Correction: An earlier version of this story referred incorrectly to U.S. Route 62; the highway is Oregon Route 62. The error has been corrected.

Wildflowers bask in the sunrise at Crater Lake National Park in Oregon. (Dennis Frates /Alamy Stock Photo)

More than 7,000 years ago, a collapsed volcano called Mount Mazama, in southern Oregon, burst open with a force seismologists say was four times greater than the eruption of Mount St. Helens in 1980. Once its magma chamber was depleted, all that would remain was a dusty basin that, over the centuries, filled with snow.

Today, with no outlet for all that melted snow, Crater Lake is the deepest body of water in the United States, and because of its depth — nearly 2,000 feet at its maximum — it has perhaps the most haunting blue hue in the country as well. One August afternoon, I stood at the southeast edge of this National Park — the only one in Oregon — balancing along the plunging shoreline that gives way to a small, rocky island. There were few other walkers on the trail, maybe because the larger Wizard Island to the west is more frequently seen on Crater Lake postcards and draws more crowds.

Emerging from the still water, the Phantom Ship, as it is called, commands your view for its quaint likeness to a seafaring vessel with beams and masts – but so, too, does Crater Lake’s entire shoreline. I had to be particularly careful to watch my step as I hiked around it, so captivating are the views.

Two days before, I had begun tracing Crater Lake’s history by heading north from Sacramento to Mount Shasta, a three-hour drive that comfortably broke up the journey onward the next day to southern Oregon. After checking into the Shasta MountInn and unpacking in a room that had a picture-perfect view of the namesake peak, I went downstairs for a massage by owner and professional massage therapist David Knowles. I had stayed in his elegant bed-and-breakfast inn a few years earlier, and was pleased to return — and to listen to him tell me about the variety of travelers who pass through his doors, including many Japanese tourists eager to see the North American counterpart to their Mount Fuji.

After breakfast and chatting with other guests, I drove north and then veered eastward along U.S. Route 97, which is but one stretch of the Volcanic Legacy Scenic Byway All-American Road. The highway’s lonely two lanes originate in the rather cheekily named town of Weed — this is, after all, northern California — and meanders the base of grandiose Mount Shasta, as if not wanting to disturb it.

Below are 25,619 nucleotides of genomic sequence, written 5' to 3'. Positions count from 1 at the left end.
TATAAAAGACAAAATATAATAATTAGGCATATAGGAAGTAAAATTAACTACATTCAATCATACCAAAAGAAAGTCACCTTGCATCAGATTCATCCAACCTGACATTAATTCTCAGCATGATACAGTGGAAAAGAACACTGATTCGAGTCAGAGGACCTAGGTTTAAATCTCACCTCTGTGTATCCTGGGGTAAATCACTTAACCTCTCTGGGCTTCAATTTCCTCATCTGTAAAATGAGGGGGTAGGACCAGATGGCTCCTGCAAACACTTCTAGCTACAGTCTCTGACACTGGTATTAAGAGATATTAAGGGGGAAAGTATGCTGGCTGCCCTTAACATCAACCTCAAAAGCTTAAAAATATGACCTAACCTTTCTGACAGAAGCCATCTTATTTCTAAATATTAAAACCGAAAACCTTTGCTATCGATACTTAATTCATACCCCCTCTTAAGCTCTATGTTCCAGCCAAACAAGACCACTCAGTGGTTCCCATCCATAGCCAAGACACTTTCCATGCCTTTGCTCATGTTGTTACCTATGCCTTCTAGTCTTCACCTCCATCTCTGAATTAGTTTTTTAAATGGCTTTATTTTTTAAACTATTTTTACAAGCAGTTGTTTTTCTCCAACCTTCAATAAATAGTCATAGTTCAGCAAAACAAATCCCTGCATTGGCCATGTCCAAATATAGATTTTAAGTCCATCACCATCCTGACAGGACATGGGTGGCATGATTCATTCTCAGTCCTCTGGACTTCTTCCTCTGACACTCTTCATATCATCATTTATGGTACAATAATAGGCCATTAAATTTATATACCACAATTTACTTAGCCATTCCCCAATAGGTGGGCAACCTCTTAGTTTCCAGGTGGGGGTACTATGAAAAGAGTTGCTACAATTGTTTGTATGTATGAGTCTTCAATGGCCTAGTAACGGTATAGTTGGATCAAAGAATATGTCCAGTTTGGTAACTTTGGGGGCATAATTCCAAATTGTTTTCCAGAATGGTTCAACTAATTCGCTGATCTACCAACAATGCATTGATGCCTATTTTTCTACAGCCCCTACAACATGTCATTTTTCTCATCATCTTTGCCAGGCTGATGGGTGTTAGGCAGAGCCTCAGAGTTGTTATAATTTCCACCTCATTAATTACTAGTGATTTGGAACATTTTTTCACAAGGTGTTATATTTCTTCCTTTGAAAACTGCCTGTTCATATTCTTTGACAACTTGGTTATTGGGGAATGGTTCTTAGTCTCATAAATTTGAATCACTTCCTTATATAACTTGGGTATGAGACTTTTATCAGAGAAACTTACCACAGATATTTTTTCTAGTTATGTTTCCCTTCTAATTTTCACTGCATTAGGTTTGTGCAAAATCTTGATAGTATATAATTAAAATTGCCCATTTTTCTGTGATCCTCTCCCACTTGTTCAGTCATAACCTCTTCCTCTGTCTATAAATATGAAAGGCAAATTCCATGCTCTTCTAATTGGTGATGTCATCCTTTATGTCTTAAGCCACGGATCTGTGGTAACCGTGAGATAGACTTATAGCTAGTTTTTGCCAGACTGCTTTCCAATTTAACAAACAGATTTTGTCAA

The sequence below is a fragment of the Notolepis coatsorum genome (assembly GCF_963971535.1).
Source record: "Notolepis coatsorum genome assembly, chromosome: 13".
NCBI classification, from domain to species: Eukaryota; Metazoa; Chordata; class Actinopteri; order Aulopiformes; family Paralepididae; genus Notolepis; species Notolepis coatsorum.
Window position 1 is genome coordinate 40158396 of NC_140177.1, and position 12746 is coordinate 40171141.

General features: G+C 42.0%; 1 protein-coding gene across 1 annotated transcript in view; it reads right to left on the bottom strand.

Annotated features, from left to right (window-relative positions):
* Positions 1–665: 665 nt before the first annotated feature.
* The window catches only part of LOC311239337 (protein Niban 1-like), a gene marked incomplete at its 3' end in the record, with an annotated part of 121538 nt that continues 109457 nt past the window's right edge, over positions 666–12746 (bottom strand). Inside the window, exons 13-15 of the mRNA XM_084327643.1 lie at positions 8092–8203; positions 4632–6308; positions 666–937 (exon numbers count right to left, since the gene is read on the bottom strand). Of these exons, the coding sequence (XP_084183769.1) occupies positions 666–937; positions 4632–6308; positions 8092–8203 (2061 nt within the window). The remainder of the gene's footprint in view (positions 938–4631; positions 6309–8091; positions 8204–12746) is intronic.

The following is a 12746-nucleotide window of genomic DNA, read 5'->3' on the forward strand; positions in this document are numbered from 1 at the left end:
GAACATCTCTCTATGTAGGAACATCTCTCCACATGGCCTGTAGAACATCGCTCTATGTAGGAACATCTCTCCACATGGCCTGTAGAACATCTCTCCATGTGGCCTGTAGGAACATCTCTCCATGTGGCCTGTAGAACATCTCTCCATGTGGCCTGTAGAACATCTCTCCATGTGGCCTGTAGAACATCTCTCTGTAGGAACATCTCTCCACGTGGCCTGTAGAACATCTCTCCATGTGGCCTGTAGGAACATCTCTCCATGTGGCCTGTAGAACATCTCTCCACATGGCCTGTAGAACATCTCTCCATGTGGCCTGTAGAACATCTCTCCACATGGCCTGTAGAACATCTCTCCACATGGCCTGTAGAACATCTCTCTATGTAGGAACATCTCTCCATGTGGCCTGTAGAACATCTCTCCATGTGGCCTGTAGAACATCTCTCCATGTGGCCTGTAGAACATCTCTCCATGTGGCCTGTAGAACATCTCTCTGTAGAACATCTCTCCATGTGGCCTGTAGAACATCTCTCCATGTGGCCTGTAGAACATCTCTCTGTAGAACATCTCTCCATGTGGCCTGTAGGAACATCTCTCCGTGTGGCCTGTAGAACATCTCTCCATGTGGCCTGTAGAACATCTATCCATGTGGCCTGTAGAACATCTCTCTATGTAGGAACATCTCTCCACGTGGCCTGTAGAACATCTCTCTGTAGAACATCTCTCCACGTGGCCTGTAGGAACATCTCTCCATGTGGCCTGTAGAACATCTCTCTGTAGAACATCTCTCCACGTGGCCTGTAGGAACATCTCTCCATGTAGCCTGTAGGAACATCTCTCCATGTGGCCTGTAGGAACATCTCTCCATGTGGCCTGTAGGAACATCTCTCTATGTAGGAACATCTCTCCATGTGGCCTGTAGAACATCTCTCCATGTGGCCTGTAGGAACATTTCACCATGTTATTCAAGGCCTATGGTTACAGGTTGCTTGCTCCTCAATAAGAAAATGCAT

Tilting telephone poles stand sentinel all along the highway as it crosses grasslands and dry valleys covered in tumbleweeds until it weaves into the ghostlike town of Klamath Falls in southern Oregon. From there, I pushed on until I reached the rustic Jo’s Motel in Fort Klamath. After checking in, I bought some fruit and a sandwich in the country store adjacent to the reception area before hopping back into my car and motoring northward.

At Plaikni Falls, the water comes from snowmelt, not from Crater Lake. (Elizabeth Zach)

Hikers tread along the Cleetwood Cove Trail, a steep, downward mile that winds to the shore. (Elizabeth Zach)

For another 20 miles along Oregon Route 62, before entering Crater Lake National Park, I passed a sweeping landscape of meadows, slack wooden fences, meandering cows and spooky, leafless trees with limbs awry. Once in the park and before reaching the visitors’ center, I pulled over at a picnic area to look at dramatic, rocky ravines and spires of pumice and ash bordering Annie Creek.

After picking up a map at the Steel Visitor Center, I drove onto an understandably crowded Watchman Overlook — the view of Wizard Island, and all of Crater Lake, from here is among the best in the park. I didn’t stay long, instead choosing to drive to the lake’s North Shore, where I parked at Cleetwood Cove.